(ii)Increasing need for resources may lead to co-optation 1.External groups providing support may try to influence movement goals 2.Also, participants may become more hesitant to offend sponsors (iii)Increasing ties to external groups may weaken internal cohesion (4)Social Control Reponses will increase as movements encounter more successes (a)However, external groups encounter increasing costs (in a political sense) of repressing the movement (b)Elites will have one of three responses to emerging movements (i)Elites sensing a threat will try to neutralize or destroy the movement (ii)Elites who can advance their interests (or attack rival interests) through the movement will offer cautious support (iii)Elites who feel unaffected by the movement will remain uninvolved (c)Movements can either pursue institutionalized or non-institutionalized tactics

(ii)By avoiding institutionalized channels, movements symbolically reject established institutional mechanisms and deprive elite groups of their typical institutionalized powers (d)Movements can either pursue reforming or revolutionary goals (i)Reforming goals seek piecemeal adjustments to existing institutional structures 1.Reforming goals only stimulate opposition from a small number of elites who are directly affected by the structure in question (ii)Revolutionary goals fundamentally challenge the existing political and economic structures of society 1.Revolutionary goals typically mobilize a united elite opposition (e)While institutionalized tactics and reforming goals will both reduce opposition to a movement, the potential impact of the movement is also reduced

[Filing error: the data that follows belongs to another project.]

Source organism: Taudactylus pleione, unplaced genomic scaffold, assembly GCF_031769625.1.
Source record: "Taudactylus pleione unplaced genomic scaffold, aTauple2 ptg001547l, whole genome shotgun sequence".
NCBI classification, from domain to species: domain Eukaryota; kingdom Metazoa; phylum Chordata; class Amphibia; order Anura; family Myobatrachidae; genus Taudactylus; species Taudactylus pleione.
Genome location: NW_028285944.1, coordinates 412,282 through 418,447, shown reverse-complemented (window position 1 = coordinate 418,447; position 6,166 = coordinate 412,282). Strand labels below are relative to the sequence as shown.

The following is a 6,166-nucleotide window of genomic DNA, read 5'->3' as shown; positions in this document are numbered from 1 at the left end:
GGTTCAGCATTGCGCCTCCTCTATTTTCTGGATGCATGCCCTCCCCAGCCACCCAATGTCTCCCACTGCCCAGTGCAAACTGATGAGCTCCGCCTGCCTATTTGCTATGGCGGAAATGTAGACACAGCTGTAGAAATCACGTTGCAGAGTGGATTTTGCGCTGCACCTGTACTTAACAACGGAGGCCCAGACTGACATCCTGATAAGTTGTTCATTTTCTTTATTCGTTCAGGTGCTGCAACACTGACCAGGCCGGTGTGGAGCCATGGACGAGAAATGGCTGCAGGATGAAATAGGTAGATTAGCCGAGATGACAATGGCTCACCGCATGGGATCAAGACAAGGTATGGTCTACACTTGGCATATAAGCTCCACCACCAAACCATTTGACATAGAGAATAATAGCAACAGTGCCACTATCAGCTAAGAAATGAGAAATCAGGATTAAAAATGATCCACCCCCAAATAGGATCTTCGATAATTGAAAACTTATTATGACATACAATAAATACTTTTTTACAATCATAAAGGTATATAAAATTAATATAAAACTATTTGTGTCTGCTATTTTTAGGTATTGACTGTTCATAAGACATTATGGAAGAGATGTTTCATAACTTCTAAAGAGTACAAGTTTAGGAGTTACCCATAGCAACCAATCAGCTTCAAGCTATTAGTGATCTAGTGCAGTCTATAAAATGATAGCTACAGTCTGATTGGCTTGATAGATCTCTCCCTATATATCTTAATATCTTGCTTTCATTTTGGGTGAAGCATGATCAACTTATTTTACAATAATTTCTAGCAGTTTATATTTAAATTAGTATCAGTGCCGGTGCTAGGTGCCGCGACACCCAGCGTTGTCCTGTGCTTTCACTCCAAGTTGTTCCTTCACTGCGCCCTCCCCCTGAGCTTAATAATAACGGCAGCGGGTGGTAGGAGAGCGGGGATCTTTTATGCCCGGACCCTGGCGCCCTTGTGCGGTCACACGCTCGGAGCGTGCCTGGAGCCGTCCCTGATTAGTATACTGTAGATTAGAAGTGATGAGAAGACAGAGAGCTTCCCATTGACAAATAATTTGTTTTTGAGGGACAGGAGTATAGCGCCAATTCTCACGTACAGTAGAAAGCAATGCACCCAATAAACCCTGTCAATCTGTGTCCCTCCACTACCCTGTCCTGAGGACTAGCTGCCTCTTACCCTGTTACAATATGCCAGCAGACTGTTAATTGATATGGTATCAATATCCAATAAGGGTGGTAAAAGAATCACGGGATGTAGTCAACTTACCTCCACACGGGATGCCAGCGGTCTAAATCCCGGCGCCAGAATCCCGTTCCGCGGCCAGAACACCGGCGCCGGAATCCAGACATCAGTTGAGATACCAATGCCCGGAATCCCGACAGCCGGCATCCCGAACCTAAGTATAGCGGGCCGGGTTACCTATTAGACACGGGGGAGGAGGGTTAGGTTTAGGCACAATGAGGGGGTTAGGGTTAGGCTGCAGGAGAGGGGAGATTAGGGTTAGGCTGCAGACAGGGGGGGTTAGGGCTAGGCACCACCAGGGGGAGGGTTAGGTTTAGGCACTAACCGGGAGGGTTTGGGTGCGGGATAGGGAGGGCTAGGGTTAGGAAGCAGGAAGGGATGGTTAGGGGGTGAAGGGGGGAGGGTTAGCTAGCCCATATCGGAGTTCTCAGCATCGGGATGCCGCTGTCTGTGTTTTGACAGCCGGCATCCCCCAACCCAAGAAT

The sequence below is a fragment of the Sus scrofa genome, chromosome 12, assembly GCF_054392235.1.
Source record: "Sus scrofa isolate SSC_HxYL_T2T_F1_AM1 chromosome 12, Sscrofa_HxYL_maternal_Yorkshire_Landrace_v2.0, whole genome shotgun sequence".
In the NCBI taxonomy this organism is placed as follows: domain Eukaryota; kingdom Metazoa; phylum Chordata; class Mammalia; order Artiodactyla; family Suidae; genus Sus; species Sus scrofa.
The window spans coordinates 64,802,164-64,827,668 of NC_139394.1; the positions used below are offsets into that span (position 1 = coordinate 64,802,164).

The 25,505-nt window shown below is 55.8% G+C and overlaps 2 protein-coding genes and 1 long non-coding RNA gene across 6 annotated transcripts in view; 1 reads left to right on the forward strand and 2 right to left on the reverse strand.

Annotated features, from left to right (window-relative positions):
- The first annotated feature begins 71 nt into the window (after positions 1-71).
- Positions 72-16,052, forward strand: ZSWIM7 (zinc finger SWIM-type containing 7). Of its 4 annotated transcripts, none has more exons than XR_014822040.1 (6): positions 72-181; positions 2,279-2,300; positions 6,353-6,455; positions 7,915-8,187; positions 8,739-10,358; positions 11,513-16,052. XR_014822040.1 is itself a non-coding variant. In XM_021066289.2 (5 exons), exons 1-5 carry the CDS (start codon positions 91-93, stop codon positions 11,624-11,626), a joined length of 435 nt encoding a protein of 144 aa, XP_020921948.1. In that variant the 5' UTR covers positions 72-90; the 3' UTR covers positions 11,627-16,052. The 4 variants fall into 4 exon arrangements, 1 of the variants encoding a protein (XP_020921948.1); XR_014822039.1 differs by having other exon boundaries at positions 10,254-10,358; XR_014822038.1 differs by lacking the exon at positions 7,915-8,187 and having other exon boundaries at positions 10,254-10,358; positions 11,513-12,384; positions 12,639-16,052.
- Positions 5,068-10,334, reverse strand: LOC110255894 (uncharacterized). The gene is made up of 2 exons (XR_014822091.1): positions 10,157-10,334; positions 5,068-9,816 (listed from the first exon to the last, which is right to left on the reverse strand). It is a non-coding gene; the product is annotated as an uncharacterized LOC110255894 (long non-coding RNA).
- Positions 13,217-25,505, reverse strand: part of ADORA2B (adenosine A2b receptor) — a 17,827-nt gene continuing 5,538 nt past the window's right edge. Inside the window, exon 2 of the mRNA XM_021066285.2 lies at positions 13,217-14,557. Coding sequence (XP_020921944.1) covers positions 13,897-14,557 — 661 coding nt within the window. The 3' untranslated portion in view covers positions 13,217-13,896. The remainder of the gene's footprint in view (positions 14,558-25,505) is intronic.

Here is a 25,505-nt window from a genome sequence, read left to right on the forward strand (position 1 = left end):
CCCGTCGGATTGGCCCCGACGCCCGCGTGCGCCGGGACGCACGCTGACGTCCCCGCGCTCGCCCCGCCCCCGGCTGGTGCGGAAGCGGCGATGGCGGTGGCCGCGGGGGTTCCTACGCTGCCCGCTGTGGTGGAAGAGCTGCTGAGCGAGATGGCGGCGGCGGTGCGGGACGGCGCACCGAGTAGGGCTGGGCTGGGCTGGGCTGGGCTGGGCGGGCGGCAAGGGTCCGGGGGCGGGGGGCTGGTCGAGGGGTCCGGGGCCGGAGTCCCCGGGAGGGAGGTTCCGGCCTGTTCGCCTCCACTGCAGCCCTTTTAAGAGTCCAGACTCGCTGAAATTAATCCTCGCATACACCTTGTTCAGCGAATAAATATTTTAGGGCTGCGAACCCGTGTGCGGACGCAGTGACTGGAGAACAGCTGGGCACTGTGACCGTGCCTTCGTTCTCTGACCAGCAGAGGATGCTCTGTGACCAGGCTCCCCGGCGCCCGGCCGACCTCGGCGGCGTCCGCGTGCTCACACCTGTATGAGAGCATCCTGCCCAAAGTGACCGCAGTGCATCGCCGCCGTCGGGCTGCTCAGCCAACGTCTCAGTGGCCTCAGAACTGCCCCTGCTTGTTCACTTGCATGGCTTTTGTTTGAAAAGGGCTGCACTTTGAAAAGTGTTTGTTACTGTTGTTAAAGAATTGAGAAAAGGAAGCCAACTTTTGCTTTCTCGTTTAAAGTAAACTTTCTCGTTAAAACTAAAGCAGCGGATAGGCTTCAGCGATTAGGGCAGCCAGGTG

a)McAdam applies the Political Process Model to explain the generation of Black Insurgency from 1955-1960 b)Earlier models are inadequate for explaining this situation i)Classical models (rising expectations, relative deprivation, sharp fluctuations in economic status) may correlate with the rise in movements between 1955-1960, but these did not always lead to protests during the period of 1948-1976 ii)Resource Mobilization models are insufficient because increases in external resources occur after increases in protest activity [suggesting that successful protests increase potential for success, and thereby attract more resources] iii)Many explanations failed to distinguish between participants and non-participants, making broad assessments which applied to both groups (128) c)As the most organized segments of the southern black population, the NAACP, black churches, and black colleges provided the key indigenous resources i)Enabled rapid recruitment of members from existing organizational networks